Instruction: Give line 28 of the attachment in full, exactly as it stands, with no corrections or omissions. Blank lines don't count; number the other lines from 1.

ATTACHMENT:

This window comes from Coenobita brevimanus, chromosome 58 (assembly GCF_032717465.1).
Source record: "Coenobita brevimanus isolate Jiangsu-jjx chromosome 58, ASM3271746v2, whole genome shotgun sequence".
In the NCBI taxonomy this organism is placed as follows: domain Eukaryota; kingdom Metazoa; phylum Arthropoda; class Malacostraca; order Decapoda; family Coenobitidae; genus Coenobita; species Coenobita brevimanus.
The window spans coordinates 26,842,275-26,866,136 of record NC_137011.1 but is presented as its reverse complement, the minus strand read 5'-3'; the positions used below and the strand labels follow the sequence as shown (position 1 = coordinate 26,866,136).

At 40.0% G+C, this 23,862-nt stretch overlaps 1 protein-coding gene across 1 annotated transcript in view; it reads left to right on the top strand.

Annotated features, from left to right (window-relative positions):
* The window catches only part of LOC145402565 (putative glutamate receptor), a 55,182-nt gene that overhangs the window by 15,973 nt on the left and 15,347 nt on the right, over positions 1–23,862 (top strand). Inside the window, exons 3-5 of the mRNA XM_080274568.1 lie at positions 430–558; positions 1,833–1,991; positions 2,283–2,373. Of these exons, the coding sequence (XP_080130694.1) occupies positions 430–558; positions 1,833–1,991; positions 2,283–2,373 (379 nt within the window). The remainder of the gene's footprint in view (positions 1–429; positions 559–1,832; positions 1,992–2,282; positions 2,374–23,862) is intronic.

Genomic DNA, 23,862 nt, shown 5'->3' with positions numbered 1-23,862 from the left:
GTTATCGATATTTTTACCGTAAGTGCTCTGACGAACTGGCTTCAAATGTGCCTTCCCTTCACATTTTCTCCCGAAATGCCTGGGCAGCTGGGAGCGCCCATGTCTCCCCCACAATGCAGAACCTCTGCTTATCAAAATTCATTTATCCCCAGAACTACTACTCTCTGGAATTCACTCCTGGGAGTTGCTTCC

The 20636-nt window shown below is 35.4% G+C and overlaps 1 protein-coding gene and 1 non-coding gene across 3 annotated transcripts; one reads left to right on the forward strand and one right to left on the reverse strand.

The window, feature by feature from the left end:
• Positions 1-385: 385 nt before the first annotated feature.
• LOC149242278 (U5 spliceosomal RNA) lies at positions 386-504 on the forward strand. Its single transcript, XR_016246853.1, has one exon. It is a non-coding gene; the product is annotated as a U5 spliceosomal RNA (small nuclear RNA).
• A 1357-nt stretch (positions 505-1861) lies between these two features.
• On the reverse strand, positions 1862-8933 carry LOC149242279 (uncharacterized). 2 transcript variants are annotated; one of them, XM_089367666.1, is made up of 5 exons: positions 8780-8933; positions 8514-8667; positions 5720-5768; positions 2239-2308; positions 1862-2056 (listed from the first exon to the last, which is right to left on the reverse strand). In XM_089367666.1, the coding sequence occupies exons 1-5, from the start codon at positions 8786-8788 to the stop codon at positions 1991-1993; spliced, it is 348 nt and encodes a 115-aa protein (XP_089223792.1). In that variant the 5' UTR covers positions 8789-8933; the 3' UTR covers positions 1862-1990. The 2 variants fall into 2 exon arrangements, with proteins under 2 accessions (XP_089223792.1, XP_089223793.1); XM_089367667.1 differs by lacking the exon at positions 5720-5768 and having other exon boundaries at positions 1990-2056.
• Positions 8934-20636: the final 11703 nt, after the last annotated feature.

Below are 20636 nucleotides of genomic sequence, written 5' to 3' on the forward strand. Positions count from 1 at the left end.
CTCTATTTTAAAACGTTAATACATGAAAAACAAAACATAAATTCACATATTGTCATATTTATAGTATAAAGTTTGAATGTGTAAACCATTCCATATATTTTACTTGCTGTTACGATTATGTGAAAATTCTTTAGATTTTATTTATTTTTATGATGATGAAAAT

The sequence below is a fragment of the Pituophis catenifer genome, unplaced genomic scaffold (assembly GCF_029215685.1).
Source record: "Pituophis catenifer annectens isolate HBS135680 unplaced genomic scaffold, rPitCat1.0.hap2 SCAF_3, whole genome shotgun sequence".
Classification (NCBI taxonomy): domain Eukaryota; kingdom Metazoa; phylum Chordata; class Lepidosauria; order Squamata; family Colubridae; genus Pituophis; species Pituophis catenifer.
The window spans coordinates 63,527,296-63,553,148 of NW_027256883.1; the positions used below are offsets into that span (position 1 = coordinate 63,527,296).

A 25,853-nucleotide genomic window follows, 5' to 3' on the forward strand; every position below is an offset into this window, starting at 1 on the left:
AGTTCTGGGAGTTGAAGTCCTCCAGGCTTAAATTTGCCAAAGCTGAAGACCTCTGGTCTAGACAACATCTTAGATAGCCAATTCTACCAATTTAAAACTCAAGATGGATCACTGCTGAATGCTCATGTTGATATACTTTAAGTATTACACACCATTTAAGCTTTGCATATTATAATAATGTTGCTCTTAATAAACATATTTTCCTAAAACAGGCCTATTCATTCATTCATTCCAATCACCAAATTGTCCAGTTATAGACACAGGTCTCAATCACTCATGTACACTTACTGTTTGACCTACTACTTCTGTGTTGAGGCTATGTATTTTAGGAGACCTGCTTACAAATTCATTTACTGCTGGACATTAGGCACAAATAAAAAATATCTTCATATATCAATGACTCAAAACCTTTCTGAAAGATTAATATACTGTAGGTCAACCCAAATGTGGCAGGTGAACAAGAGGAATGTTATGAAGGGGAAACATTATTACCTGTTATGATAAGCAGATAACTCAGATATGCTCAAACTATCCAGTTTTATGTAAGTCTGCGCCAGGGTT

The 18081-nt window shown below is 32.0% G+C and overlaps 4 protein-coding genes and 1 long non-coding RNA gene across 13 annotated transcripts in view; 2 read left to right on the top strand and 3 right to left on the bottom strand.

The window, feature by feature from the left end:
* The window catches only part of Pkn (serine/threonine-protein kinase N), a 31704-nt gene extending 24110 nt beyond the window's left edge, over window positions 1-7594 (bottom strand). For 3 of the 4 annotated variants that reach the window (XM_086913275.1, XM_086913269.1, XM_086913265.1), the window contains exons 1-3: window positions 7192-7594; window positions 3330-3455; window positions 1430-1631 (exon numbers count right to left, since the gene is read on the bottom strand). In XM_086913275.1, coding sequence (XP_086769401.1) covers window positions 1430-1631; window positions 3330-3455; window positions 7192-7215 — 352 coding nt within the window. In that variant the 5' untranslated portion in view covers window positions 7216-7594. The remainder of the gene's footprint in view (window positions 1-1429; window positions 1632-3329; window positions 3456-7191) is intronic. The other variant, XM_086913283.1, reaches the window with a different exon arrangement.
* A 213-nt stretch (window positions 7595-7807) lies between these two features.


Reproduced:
* A 213-nt stretch (window positions 7595-7807) lies between these two features.